8-11-15 great golden d.w.2 159The Great Golden Digger Wasp, Sphex ichneumoneus, is a solitary, predatory wasp whose hunting and nesting techniques are programmed and never vary. Having overwintered underground in a nest dug by its mother, the adult wasp emerges, often in August, and begins preparations for the next generation. She digs several nests in packed, sandy soil, using her mandibles to cut the earth. Emerging backwards from the ground with a lump of soil between her forelegs and head, she flips the soil with her forelegs beneath her body, scattering it to the sides with her hind legs. In this manner she excavates several cells off a central 4-6-inch deep tunnel.

The wasp seeks out prey — often a grasshopper, cicada or cricket – and then stings and paralyzes it. If the prey is small, she flies it directly to the nest. If prey is too large to transport aerially, the wasp will walk with it across the ground, dragging it by its antennae (see photo). She then drops the prey several inches from the nest hole. After crawling down into the nest for a brief inspection, she pulls the prey down into one of the cells while walking backwards. She then leaves to find another insect. When a cell contains paralyzed prey, the wasp lays an egg on the insect. The egg hatches within two or three days and the wasp larva begins eating the insect. Because the prey is not dead, decomposition is delayed, and the wasp larva’s food is relatively fresh. The developing wasps overwinter in the nest and emerge the following summer to begin the process all over again.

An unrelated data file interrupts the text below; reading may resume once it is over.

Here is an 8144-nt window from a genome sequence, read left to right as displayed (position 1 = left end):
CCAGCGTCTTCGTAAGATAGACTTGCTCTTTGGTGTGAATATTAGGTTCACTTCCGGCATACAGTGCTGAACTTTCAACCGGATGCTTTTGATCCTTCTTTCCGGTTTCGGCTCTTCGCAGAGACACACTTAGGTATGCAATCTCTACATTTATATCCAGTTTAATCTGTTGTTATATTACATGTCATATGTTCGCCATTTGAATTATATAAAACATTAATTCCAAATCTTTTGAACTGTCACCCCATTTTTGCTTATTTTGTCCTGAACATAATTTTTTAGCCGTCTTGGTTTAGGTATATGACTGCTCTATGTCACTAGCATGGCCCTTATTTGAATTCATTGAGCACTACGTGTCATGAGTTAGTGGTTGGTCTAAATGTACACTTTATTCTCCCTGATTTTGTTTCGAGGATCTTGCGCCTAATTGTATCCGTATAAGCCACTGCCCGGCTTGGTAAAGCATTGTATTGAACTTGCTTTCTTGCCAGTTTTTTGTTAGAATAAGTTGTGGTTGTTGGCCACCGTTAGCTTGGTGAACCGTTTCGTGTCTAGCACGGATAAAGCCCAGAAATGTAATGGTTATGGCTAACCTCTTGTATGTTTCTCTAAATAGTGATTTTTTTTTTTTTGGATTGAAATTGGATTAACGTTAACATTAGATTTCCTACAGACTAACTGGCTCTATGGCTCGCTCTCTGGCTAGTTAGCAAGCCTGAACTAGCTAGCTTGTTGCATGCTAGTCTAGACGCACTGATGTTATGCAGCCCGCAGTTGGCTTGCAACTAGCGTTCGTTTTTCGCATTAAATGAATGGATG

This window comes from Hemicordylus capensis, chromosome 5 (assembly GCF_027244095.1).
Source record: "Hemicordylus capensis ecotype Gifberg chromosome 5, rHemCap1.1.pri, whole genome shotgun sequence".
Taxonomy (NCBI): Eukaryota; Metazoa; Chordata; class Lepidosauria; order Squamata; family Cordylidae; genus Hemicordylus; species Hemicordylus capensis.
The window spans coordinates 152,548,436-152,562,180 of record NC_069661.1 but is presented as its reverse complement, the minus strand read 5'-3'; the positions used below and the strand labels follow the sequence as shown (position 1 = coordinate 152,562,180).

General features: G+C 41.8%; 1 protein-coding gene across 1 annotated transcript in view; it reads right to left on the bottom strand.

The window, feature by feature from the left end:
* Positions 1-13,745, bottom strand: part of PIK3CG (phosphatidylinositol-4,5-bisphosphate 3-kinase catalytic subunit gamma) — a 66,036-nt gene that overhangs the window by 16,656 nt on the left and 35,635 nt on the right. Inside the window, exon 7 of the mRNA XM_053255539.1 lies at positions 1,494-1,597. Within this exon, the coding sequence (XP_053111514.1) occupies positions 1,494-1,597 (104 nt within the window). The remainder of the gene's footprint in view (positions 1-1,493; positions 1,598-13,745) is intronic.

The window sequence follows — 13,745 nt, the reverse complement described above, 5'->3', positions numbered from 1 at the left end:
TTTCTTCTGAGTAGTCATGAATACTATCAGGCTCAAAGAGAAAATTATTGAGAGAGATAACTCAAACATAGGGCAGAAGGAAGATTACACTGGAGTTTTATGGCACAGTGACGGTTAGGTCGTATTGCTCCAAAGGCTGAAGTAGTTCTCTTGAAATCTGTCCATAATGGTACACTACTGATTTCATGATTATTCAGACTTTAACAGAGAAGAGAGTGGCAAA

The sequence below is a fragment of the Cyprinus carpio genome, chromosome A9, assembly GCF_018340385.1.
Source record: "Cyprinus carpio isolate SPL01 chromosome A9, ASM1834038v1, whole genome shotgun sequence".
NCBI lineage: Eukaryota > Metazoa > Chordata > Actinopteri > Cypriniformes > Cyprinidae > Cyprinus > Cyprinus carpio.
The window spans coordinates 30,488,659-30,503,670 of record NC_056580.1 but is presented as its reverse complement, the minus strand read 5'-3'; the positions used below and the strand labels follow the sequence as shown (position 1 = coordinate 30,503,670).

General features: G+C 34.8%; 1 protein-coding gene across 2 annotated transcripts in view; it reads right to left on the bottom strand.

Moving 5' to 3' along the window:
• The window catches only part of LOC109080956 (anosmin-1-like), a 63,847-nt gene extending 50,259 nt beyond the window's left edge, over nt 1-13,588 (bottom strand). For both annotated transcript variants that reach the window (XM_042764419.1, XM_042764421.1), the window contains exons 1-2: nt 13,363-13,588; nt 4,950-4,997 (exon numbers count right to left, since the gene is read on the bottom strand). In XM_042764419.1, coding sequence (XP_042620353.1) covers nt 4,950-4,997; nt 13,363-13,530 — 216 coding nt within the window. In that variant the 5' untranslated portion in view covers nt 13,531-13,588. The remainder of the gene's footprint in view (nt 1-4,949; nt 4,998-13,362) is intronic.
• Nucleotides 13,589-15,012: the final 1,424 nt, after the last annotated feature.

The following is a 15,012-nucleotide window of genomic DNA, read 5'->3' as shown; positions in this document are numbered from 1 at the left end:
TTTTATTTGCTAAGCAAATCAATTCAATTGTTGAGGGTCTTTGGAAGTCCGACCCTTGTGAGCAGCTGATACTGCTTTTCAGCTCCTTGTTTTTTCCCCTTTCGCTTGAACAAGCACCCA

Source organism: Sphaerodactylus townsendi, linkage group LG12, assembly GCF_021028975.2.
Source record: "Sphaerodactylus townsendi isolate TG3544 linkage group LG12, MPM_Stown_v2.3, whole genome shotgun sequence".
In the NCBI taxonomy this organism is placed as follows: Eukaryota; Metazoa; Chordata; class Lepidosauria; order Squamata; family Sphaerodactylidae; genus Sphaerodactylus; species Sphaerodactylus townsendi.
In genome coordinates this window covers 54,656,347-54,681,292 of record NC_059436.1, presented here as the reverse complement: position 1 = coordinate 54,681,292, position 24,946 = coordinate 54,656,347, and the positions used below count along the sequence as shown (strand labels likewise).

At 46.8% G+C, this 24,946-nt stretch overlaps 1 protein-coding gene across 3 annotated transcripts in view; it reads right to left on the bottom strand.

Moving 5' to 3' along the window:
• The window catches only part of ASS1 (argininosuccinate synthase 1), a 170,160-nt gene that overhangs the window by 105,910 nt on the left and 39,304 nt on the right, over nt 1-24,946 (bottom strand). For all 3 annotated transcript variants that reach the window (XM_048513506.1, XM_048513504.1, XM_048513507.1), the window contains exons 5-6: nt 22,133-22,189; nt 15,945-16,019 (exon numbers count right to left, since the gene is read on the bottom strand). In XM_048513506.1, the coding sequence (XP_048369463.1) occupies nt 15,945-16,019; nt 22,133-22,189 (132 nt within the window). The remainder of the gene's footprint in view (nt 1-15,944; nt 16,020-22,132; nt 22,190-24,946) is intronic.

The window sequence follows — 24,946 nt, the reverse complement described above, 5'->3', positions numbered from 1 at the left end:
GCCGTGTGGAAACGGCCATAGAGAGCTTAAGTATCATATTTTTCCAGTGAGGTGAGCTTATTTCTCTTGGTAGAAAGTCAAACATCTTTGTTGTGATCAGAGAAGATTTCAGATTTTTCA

If you live near a sunny area of compacted clay and sand that has flower nectar for adults to feed on and crickets, grasshoppers and katydids for their larvae, you may well have a chance to observe this unique ritual. (Thanks to Marian Cawley for photo op.)

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Robber Fly Mimics Bumblebee

8-4-14  robber fly like bumblebee2 054Milkweed leaves make excellent platforms for all kinds of insects, particularly those such as dragonflies and robber flies, which sit, wait and watch, surveying the landscape for prey to ambush. This robber fly could quite easily be mistaken for a bumblebee. However, the short, straight antennae and the presence of only two wings (instead of four) tell you it’s in the order Diptera (true flies). The pointed, stout proboscis, bearded face, fleshy feet and long, tapering abdomen narrow it down to a species of robber fly. Robber flies in the genus Laphria resemble bumblebees – they are typically quite hairy, with black bodies and yellow stripes on their abdomens. Like other species of robber flies, they hunt by perching and snagging prey such as other robber flies, bees, wasps or beetles. They often return to their perch, inject the prey with enzymes that dissolve its innards, and then have a long drink. Why mimic a bumblebee? To deceive unsuspecting honeybees, wasps and other insects that would make a good meal.